Friday, December 17, 2010

Maharal: The dangers of universal education and access of the masses to clear texts

From Daas Torah - translation copyrighted

Maharal (Tiferes Yisroel #69): It is not proper that the words of the Torah, which are words of wisdom, should be in the hands of fools so that each person can think they are just as competent as anyone else to say what is in the Torah. I discussed this in my sefer Be’er HaGolah. I explained that our sages have deliberately concealed their words in many places in order that fools should not have ready access to them. Therefore if the Torah had been written clearly and explicitly – it would be difficult to distinguish who is truly wise from one who is lacking in wisdom. As a consequence it would produce great disputes. This is the opposite of the intent of the Torah that everything in it should make connection, order and unity in creation. It is in order to prevent dispute and schisms that the Torah says that a rebelious elder is deserving of capital punishment (Sanhedrin 88a).  Therefore it is proper that the Torah be in the hands of the few in order that they be listened to. This would prevent the many disputes that we have our day in which everyone imagines that they are a scholar and outstanding religious authority. They believe this because they say, “I can also read seforim.” This causes a number of bad thing which I don’t want to write about. Therefore the Torah is written in a manner that only the elite will comprehend it and so it will be inaccessible to the masses. This universal access to Torah was the cause that the Sanhedrin was not utilized and everyone built a private sanctuary for himself and there was no connection or unity. Thus Devarim (17:11) commands us that when there is a difficult matter it should be dealt with by the Sanhedrin. Thus we see that not writing down the Oral Torah and that it be given to the Sages (rather than the masses) is something inherently necessary for our well﷓being.


  1. Ana shluchi derabonon. Please allow yeshivos to collapse while we funnel all of Klal Yisroel's money to bail out Rubashkin from his latest self-imposed legal problems.

    A federal judge has ordered the family that owned a kosher slaughterhouse in Iowa to pay more than $2 million after defaulting on agreements with one of their banks, which has since collapsed.

    US District Judge Edward McManus on Thursday entered summary judgment in favor of the Federal Deposit Insurance Corp & Value Recovery Group against Sholom & Tzvi Rubashkin & their father, Aaron Rubashkin.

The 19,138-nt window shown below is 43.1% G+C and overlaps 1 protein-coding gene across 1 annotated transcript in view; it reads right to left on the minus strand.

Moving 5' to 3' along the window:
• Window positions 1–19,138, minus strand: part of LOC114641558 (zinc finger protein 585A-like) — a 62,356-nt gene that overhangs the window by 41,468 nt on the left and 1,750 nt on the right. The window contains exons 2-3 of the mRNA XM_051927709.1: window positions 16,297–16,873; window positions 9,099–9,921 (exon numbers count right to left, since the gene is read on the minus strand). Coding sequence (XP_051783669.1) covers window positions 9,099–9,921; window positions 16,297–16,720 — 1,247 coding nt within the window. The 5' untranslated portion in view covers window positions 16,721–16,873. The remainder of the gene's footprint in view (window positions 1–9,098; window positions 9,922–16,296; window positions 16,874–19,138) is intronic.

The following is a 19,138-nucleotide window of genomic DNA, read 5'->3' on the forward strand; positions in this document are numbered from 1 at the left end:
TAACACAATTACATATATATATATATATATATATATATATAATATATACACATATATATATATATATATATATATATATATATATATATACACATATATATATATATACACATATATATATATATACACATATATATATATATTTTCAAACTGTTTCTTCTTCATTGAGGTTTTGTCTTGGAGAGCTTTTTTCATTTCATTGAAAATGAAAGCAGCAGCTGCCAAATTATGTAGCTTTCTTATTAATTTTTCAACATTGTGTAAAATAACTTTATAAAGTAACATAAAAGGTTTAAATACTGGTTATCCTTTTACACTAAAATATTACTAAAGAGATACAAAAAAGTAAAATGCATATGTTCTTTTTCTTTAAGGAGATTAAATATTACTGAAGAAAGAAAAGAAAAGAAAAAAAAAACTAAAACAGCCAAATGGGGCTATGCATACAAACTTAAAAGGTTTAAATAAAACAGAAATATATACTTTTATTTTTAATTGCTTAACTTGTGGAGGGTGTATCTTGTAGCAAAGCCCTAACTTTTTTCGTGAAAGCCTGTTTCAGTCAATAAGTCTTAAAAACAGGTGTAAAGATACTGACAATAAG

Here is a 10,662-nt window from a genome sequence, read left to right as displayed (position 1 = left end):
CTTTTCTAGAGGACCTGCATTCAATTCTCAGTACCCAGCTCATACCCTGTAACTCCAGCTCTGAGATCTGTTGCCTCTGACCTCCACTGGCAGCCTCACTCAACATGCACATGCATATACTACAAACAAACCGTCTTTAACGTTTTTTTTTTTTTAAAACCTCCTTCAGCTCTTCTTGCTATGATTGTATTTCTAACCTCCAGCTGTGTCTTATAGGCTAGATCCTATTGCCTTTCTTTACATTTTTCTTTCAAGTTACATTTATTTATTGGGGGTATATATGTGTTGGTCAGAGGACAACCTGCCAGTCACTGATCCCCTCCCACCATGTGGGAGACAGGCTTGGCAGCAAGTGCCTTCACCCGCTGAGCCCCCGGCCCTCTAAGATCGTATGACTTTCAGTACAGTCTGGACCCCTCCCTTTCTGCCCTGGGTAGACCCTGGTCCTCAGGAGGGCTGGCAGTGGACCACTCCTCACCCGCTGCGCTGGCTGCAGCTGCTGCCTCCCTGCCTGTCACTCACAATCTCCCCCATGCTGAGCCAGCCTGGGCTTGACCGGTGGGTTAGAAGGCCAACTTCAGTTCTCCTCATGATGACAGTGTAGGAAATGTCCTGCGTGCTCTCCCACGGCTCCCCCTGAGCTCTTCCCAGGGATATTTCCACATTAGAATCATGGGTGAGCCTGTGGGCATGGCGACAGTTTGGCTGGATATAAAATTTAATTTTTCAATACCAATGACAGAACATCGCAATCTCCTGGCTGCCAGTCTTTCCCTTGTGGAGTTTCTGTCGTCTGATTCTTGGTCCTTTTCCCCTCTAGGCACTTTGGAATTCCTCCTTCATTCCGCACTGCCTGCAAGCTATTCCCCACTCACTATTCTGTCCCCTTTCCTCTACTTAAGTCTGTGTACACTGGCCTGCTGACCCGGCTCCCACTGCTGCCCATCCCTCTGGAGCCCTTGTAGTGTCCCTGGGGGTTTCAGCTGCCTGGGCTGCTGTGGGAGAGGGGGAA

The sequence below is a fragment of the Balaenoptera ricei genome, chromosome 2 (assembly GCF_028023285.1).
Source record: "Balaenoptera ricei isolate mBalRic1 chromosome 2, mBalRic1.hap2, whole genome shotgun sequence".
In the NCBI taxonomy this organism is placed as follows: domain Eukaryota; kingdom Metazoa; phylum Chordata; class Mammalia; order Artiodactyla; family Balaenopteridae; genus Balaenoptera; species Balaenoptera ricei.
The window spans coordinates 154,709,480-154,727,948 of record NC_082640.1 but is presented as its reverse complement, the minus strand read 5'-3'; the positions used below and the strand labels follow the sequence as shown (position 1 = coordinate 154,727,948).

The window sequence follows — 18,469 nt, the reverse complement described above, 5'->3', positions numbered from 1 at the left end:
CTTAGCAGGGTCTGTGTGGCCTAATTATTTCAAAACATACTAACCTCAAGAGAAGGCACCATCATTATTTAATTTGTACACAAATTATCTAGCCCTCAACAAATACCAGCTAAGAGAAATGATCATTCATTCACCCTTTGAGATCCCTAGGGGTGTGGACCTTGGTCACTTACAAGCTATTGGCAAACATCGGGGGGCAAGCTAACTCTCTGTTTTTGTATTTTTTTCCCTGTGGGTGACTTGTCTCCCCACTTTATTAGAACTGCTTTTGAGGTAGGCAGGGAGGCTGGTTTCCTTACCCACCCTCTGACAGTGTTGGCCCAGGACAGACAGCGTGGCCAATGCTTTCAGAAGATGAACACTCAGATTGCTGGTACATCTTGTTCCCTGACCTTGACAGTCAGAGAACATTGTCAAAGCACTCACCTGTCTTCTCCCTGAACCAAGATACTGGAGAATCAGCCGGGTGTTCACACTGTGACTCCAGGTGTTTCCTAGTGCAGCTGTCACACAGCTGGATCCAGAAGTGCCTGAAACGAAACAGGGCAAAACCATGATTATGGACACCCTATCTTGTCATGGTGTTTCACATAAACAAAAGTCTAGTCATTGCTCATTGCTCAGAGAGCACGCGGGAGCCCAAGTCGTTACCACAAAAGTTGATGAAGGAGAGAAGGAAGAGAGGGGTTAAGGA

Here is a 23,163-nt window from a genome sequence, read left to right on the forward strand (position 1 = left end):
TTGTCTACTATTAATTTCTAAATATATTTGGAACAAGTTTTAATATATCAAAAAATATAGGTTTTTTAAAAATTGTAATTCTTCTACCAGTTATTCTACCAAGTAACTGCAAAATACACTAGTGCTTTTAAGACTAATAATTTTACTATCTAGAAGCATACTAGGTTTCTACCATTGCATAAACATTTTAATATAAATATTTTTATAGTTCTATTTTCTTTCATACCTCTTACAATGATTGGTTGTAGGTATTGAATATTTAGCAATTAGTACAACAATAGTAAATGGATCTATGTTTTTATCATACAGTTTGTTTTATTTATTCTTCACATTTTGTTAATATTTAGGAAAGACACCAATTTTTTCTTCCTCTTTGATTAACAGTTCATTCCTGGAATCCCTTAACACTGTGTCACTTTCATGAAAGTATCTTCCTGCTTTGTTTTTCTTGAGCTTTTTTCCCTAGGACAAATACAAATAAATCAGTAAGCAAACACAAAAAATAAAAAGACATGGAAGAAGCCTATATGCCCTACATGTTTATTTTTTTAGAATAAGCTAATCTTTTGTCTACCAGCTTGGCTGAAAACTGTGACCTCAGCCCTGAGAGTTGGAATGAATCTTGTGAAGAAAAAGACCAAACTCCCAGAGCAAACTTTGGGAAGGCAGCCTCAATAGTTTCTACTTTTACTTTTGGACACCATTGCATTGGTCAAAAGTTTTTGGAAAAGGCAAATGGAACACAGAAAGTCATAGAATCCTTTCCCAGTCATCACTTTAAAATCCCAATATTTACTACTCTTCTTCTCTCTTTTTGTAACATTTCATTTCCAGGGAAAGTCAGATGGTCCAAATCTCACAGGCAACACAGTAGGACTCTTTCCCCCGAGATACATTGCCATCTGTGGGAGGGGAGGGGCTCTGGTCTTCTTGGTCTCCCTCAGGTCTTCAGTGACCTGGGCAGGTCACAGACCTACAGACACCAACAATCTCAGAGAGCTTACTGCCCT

The family owned Agriprocessors meatpacking in Postville, the site of a 2008 raid in which 389 illegal immigrants were detained. The plant filed for bankruptcy & was sold.

    Sholom Rubashkin was later convicted on federal fraud charges, sentenced to 27 years in prison & ordered to pay $27 million restitution. Prosecutors said he intentionally deceived the lender & told employees to create fake invoices to show First Bank the plant had more money than it did.

    Omni Bank sued after the Rubashkins stopped making payments on $300,000 they received for a property rental company in Postville & on equipment they were renting from the bank, including conveyor belts, labeling machines & computers.

    Federal regulators shut down Omni after it filed the lawsuit, saying it engaged in "unsafe practices" making bad real estate loans.

    The FDIC was appointed Omni's receiver. Value Recovery Group bought the debt Aaron Rubashkin owed on the leases & joined the case.

    Court records show the Rubashkins personally guaranteed $300,000 for the rental company, Nevel Properties. McManus ruled the trio owes the FDIC $290,000 plus interest. Nevel rented apartments to Agriprocessors employees.

    McManus also ordered Aaron Rubashkin to pay Value Recovery Group $1.8 million for equipment leases, the amount owed after equipment was sold during bankruptcy, plus interest.

    Michael Mallaney, a lawyer who represented the Rubashkins, had asked the court for more time to file a motion opposing summary judgment, but U.S. Magistrate Jon Scoles rejected that request in October. Scoles said the defendants had failed to show cause for the extension.

    "Here, defendants have made virtually no effort to actively defend this case," he wrote.

  2. so, isn't the Daas Torah series not a good idea... in light of these words from the Maharal?


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